The case of Christian baker Jack Phillips from Colorado, who refused to design a wedding cake for a same-sex couple due to his convictions, has arrived at the Supreme Court this week. Samuel Smith for Christian Post reports that this is "a case that could go a long way in determining the limit of Christian wedding vendors' First Amendment protections."
"Many conservative Christian leaders have considered this case to be one of the most important cases pertaining to religious freedom in over a decade." The case is one that may determine to what extent Christians are protected to live by their convictions, making the wisest decisions possible in order to protect their relationship with God.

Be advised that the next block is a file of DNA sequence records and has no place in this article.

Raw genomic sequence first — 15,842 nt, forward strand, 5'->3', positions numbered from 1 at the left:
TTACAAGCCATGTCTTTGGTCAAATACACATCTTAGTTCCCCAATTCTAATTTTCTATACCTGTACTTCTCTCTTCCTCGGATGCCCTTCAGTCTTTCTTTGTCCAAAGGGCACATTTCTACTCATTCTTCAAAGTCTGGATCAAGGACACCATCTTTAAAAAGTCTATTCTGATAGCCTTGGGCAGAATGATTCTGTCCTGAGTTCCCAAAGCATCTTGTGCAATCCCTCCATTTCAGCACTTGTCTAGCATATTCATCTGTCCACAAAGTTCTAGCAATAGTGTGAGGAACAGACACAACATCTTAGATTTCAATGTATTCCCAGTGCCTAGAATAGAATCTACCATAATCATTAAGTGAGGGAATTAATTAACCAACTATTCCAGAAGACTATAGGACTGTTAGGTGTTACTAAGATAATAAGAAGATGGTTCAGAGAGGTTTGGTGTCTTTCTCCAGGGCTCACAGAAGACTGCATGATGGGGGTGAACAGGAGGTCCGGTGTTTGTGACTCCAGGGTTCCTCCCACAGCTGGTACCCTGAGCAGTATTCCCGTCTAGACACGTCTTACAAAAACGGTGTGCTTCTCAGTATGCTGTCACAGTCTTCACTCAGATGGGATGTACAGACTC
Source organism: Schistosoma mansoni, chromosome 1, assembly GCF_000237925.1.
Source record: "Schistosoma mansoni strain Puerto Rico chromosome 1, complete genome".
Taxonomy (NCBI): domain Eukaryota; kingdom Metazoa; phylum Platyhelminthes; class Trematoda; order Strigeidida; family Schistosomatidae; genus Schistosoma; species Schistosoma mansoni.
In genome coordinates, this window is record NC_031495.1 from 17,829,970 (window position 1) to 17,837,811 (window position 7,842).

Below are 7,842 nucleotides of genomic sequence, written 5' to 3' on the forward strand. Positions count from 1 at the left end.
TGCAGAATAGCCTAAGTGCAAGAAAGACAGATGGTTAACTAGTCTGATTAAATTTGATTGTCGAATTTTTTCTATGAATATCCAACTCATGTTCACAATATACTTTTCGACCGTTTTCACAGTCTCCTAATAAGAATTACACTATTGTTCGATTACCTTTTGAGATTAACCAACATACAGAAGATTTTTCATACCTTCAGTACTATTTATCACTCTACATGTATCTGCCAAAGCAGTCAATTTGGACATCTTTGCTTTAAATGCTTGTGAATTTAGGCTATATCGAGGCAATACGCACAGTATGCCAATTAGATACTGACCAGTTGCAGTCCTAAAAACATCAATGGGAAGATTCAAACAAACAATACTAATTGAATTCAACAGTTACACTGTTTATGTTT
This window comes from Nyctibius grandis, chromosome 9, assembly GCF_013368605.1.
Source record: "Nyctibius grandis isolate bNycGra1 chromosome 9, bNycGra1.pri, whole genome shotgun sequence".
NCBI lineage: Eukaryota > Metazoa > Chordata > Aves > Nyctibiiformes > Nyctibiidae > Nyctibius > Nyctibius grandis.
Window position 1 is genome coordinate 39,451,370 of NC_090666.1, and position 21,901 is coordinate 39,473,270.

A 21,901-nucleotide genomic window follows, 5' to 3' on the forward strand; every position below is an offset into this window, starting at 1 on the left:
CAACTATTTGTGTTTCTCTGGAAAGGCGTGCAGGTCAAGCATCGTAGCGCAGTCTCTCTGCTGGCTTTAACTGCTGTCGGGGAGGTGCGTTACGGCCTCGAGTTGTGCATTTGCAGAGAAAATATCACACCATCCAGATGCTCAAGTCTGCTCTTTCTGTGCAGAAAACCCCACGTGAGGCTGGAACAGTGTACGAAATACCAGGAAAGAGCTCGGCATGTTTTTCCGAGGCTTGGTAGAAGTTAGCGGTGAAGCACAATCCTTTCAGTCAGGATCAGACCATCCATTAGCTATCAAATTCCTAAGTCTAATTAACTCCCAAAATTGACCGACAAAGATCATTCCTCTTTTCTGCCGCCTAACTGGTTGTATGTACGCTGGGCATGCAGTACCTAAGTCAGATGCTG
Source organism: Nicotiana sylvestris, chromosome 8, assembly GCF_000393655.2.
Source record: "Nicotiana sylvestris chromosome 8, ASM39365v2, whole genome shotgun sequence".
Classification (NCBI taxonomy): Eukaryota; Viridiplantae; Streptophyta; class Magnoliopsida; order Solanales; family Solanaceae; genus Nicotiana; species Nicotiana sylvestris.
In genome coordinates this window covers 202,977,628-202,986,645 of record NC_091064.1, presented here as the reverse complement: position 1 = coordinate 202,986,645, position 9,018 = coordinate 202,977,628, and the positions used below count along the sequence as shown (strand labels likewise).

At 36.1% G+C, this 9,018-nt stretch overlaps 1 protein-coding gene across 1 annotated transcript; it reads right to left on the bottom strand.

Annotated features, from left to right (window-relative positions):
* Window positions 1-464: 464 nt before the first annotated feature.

"Carrie Severino, a former clerk for Supreme Court Justice Clarence Thomas and policy director at the Judicial Crisis Network, said in a statement that this case is not about 'generic cake.'" It's about something bigger. "The government wanted to unconstitutionally force [Phillips] to design a custom wedding cake that would promote a message in direct conflict with his conscience and deeply held religious beliefs, even when there were plenty of other businesses with no such conflict that were happy to bake that cake," she said.
"The left will try to frame this case as an LBGTQ case but, at its core, it's about whether or not the government can force or compel an American citizen — protected by the First Amendment — to violate their religious convictions and their right to free speech."
Check out Jack's story on Youtube.